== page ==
When the proportion of the vinyl chloride resin is less than 30% by weight, the flame retardancy is not sufficient and self-extinguishing properties cannot be attained. On the other hand, when it exceeds 80% by weight, the impact resistance and the heat distortion resistance tend to be deteriorated.

The low gloss agent can be mixed with any of the other copolymers by melt-kneading beads, powders or pellets of the individual component with a roll mill, screw mixer, Banbury mixer, kneader or the like. In such kneading or mixing, there can, if necessary, be added other resins, antioxidants, ultraviolet absorbers, flame retardants, pigments, glass fiber, plasticizers, etc.

The low gloss thermoplastic resin composition thus obtained is molded by a conventional method and used in the form of various molded articles.

The molded article obtained has a high impact resistance and a very low gloss because rubber particles derived from the low gloss agent are dispersed in a matrix composed of other resins and 30% by volume or more of the rubber particles are the non-spherical rubber particles described above.

This invention is further explained in more detail with reference to Examples and Comparative Examples, which are not by way of limitation but by way of illustration. In Examples and Comparative Examples, parts and percents are all by weight unless otherwise specified.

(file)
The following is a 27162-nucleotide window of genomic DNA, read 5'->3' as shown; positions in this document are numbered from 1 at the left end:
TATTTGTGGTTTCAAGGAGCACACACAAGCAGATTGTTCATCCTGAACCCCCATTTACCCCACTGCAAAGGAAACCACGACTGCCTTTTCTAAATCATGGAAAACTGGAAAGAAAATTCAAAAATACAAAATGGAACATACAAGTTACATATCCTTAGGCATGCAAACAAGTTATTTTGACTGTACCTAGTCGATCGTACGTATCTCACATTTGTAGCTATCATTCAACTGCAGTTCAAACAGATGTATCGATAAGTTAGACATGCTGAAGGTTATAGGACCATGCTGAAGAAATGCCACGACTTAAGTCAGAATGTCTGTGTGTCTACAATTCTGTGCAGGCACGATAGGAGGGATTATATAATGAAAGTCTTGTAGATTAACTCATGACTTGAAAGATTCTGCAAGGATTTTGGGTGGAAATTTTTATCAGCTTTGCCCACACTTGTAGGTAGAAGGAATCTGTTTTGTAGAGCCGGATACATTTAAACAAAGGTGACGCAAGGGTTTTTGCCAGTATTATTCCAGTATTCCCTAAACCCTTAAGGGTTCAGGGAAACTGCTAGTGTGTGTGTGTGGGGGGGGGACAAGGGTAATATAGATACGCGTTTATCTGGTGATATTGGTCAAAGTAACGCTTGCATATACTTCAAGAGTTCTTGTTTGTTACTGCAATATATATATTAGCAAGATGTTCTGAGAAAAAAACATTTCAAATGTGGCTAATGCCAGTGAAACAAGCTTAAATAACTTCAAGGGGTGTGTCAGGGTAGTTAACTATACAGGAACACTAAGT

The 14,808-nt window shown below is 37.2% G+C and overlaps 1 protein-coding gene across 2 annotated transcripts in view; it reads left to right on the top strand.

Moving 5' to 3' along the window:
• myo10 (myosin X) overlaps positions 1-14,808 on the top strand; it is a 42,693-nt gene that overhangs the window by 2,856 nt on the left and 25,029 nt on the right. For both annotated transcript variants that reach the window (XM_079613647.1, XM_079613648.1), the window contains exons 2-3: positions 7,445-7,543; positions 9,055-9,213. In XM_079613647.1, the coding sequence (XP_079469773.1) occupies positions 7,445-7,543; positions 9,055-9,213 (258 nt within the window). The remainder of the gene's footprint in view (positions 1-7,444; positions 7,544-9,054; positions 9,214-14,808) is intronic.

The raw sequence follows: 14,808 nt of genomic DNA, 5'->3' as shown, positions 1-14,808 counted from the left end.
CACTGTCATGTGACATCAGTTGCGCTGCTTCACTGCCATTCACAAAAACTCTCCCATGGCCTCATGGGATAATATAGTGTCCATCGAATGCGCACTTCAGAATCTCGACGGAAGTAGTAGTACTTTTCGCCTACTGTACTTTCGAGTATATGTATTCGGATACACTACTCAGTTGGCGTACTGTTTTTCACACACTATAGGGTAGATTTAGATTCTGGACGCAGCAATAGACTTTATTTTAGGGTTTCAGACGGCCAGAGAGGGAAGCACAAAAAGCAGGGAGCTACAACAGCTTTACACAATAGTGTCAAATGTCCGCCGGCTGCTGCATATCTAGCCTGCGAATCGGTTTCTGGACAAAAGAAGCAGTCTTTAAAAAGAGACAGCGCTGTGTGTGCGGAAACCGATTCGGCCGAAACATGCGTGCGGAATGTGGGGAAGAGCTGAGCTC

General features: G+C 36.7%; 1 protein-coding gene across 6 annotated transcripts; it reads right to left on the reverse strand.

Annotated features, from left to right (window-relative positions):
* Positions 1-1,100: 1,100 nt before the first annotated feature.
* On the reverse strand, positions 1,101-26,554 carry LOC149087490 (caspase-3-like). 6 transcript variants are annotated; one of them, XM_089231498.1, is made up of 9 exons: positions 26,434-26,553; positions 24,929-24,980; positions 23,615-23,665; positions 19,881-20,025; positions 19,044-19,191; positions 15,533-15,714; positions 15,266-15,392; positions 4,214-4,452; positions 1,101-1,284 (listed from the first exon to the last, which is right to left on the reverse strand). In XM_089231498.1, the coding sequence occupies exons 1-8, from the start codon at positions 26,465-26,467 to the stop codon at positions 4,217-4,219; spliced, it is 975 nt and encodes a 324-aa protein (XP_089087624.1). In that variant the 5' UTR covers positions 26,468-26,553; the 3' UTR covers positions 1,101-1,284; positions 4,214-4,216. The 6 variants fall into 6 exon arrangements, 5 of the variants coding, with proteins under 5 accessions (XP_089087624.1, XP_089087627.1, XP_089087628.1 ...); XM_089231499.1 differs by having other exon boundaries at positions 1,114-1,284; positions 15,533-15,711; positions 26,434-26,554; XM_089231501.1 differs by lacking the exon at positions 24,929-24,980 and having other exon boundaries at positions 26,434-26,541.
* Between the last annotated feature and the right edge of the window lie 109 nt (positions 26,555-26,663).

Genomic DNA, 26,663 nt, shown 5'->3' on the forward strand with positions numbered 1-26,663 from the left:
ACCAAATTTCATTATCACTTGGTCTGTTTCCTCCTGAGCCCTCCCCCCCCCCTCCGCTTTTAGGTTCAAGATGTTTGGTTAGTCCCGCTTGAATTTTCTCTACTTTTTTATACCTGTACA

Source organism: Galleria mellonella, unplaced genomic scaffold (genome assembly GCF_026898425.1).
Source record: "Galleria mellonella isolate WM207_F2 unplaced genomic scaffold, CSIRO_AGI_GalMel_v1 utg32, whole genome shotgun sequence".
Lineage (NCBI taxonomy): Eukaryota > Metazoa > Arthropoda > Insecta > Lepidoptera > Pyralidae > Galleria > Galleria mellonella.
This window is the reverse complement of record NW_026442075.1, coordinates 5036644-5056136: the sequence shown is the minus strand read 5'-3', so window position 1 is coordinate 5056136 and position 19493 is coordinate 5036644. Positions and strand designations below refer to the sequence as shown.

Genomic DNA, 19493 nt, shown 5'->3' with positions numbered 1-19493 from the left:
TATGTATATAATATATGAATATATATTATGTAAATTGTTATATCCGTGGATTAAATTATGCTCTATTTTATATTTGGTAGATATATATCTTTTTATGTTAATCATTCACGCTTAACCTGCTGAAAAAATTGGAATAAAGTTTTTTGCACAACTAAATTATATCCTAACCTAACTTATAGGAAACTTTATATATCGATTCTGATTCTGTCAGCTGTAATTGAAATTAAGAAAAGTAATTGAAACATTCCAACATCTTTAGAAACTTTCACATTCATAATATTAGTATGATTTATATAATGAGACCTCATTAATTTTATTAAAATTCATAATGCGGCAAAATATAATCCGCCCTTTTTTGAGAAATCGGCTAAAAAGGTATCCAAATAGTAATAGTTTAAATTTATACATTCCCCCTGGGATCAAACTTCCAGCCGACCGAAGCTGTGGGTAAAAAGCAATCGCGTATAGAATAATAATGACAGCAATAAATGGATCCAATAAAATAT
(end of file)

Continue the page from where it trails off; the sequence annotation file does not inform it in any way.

The characteristic values in these examples were measured by the following methods.

1 Surface gloss

Measured for the smooth surface of a colored plate (90502 mm) obtained by molding, at an angle of incidence of 60 by means of a glossmeter VG-18 mfd. by NIPPON DENSHOKU KOGYO CO., LTD.

2 Izod impact strength

Carried out in accordance with ASTM-D256 by use of a 1/8" (inch) notched specimen.

3 Du pont type falling weight impact strength (ASTM-D2794-69)

Carried out in a thin portion (1.5 mm) of a colored plate by means of a Du Pont type falling weight impact tester under the following conditions: tip R 1/4" (inch), the diameter of hole of a pedestal 1/2" (inch).

4 Heat distortion temperature (HDT)

Heat resistance was measured in accordance with ASTM-D648 under conditions of 1/2" (inch) and about 18.56 kg/cm2 (264 psi).

5 MFR (melt flow rate)

Fluidity was measured at 230 C. at 10 kg in accordance with JIS K7210.

6 Appearance

The appearance of a molded article obtained was visually observed. The rating (mark) shown in the Tables was as follows:

∘: The surface was uniform and not rough at all.

Δ: Nonuniformity of the surface was found by staring.

x: The surface was nonuniform and rough.

7 Tensile strength

Measured in accordance with JIS K 7113 by use of a No. 1 specimen.

8 Elongation

Measured in accordance with JIS K 7113 by use of a No. 1 specimen.

9 Flame retardancy

Measured according to the UL-94 specification.

EXAMPLE 1